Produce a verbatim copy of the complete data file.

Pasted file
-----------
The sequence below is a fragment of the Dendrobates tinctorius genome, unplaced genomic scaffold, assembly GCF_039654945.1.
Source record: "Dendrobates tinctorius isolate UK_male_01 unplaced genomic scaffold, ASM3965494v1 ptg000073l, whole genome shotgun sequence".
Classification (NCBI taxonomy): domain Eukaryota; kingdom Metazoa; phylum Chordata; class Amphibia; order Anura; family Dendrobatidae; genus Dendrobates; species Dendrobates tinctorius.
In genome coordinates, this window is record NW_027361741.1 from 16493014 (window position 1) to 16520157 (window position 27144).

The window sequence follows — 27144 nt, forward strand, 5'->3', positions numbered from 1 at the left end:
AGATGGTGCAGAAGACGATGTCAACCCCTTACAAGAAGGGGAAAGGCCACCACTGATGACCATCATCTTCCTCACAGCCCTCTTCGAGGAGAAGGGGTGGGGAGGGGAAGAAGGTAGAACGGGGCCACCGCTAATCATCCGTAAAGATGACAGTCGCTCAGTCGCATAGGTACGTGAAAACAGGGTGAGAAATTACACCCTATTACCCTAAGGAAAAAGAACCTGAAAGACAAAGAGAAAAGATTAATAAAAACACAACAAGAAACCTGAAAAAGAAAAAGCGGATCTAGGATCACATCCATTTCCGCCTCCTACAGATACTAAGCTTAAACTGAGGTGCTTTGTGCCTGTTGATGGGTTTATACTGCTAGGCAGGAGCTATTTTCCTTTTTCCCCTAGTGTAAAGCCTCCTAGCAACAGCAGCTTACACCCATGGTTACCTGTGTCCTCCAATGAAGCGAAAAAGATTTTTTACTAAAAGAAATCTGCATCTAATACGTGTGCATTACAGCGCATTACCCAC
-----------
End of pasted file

The sequence below is a fragment of the Dendrobates tinctorius genome, unplaced genomic scaffold, assembly GCF_039654945.1.
Source record: "Dendrobates tinctorius isolate UK_male_01 unplaced genomic scaffold, ASM3965494v1 ptg000073l, whole genome shotgun sequence".
Classification (NCBI taxonomy): domain Eukaryota; kingdom Metazoa; phylum Chordata; class Amphibia; order Anura; family Dendrobatidae; genus Dendrobates; species Dendrobates tinctorius.
In genome coordinates, this window is record NW_027361741.1 from 16493014 (window position 1) to 16520157 (window position 27144).

The window sequence follows — 27144 nt, forward strand, 5'->3', positions numbered from 1 at the left end:
AGATGGTGCAGAAGACGATGTCAACCCCTTACAAGAAGGGGAAAGGCCACCACTGATGACCATCATCTTCCTCACAGCCCTCTTCGAGGAGAAGGGGTGGGGAGGGGAAGAAGGTAGAACGGGGCCACCGCTAATCATCCGTAAAGATGACAGTCGCTCAGTCGCATAGGTACGTGAAAACAGGGTGAGAAATTACACCCTATTACCCTAAGGAAAAAGAACCTGAAAGACAAAGAGAAAAGATTAATAAAAACACAACAAGAAACCTGAAAAAGAAAAAGCGGATCTAGGATCACATCCATTTCCGCCTCCTACAGATACTAAGCTTAAACTGAGGTGCTTTGTGCCTGTTGATGGGTTTATACTGCTAGGCAGGAGCTATTTTCCTTTTTCCCCTAGTGTAAAGCCTCCTAGCAACAGCAGCTTACACCCATGGTTACCTGTGTCCTCCAATGAAGCGAAAAAGATTTTTTACTAAAAGAAATCTGCATCTAATACGTGTGCATTACAGCGCATTACCCAC